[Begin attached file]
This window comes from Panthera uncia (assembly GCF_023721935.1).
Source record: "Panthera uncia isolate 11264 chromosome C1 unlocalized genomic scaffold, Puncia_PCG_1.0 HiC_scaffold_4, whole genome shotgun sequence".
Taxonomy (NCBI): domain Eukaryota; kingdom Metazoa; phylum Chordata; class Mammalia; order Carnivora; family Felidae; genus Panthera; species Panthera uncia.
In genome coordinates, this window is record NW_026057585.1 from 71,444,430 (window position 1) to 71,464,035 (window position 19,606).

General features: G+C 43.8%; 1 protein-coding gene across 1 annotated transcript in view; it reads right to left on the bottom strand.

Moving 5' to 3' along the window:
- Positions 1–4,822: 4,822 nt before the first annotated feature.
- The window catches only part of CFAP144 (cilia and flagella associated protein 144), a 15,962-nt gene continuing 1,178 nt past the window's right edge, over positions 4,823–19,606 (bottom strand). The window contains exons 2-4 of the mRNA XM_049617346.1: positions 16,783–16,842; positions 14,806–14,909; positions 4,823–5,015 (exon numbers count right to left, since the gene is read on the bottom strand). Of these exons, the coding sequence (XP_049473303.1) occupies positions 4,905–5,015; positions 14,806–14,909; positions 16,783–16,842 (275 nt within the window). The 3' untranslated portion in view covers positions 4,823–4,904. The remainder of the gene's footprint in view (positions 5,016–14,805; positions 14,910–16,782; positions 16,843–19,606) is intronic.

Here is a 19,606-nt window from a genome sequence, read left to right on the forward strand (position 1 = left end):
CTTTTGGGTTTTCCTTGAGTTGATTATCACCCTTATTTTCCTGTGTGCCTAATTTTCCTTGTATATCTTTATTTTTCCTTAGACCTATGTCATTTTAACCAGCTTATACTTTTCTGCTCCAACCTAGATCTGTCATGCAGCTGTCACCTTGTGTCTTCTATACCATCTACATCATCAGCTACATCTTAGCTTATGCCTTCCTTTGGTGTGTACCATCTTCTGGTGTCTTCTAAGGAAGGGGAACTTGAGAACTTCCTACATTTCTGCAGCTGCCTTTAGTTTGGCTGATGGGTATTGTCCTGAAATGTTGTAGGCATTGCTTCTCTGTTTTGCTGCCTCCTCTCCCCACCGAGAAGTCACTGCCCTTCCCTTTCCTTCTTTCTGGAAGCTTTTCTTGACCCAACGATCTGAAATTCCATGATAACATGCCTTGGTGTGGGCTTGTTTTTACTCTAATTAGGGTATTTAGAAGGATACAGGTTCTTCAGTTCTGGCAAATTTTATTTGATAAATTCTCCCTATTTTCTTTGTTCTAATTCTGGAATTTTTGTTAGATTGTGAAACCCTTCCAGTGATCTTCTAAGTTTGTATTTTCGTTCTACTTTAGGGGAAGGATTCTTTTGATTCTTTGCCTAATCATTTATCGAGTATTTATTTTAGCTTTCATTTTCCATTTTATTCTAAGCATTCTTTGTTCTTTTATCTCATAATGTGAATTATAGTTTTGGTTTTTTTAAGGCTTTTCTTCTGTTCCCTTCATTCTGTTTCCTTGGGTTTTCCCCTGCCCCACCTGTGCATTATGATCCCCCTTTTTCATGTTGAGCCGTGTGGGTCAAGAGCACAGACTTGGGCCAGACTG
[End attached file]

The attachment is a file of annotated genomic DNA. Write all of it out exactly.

This window comes from Panthera uncia (assembly GCF_023721935.1).
Source record: "Panthera uncia isolate 11264 chromosome C1 unlocalized genomic scaffold, Puncia_PCG_1.0 HiC_scaffold_4, whole genome shotgun sequence".
Taxonomy (NCBI): domain Eukaryota; kingdom Metazoa; phylum Chordata; class Mammalia; order Carnivora; family Felidae; genus Panthera; species Panthera uncia.
In genome coordinates, this window is record NW_026057585.1 from 71,444,430 (window position 1) to 71,464,035 (window position 19,606).

General features: G+C 43.8%; 1 protein-coding gene across 1 annotated transcript in view; it reads right to left on the bottom strand.

Moving 5' to 3' along the window:
- Positions 1–4,822: 4,822 nt before the first annotated feature.
- The window catches only part of CFAP144 (cilia and flagella associated protein 144), a 15,962-nt gene continuing 1,178 nt past the window's right edge, over positions 4,823–19,606 (bottom strand). The window contains exons 2-4 of the mRNA XM_049617346.1: positions 16,783–16,842; positions 14,806–14,909; positions 4,823–5,015 (exon numbers count right to left, since the gene is read on the bottom strand). Of these exons, the coding sequence (XP_049473303.1) occupies positions 4,905–5,015; positions 14,806–14,909; positions 16,783–16,842 (275 nt within the window). The 3' untranslated portion in view covers positions 4,823–4,904. The remainder of the gene's footprint in view (positions 5,016–14,805; positions 14,910–16,782; positions 16,843–19,606) is intronic.

Here is a 19,606-nt window from a genome sequence, read left to right on the forward strand (position 1 = left end):
CTTTTGGGTTTTCCTTGAGTTGATTATCACCCTTATTTTCCTGTGTGCCTAATTTTCCTTGTATATCTTTATTTTTCCTTAGACCTATGTCATTTTAACCAGCTTATACTTTTCTGCTCCAACCTAGATCTGTCATGCAGCTGTCACCTTGTGTCTTCTATACCATCTACATCATCAGCTACATCTTAGCTTATGCCTTCCTTTGGTGTGTACCATCTTCTGGTGTCTTCTAAGGAAGGGGAACTTGAGAACTTCCTACATTTCTGCAGCTGCCTTTAGTTTGGCTGATGGGTATTGTCCTGAAATGTTGTAGGCATTGCTTCTCTGTTTTGCTGCCTCCTCTCCCCACCGAGAAGTCACTGCCCTTCCCTTTCCTTCTTTCTGGAAGCTTTTCTTGACCCAACGATCTGAAATTCCATGATAACATGCCTTGGTGTGGGCTTGTTTTTACTCTAATTAGGGTATTTAGAAGGATACAGGTTCTTCAGTTCTGGCAAATTTTATTTGATAAATTCTCCCTATTTTCTTTGTTCTAATTCTGGAATTTTTGTTAGATTGTGAAACCCTTCCAGTGATCTTCTAAGTTTGTATTTTCGTTCTACTTTAGGGGAAGGATTCTTTTGATTCTTTGCCTAATCATTTATCGAGTATTTATTTTAGCTTTCATTTTCCATTTTATTCTAAGCATTCTTTGTTCTTTTATCTCATAATGTGAATTATAGTTTTGGTTTTTTTAAGGCTTTTCTTCTGTTCCCTTCATTCTGTTTCCTTGGGTTTTCCCCTGCCCCACCTGTGCATTATGATCCCCCTTTTTCATGTTGAGCCGTGTGGGTCAAGAGCACAGACTTGGGCCAGACTG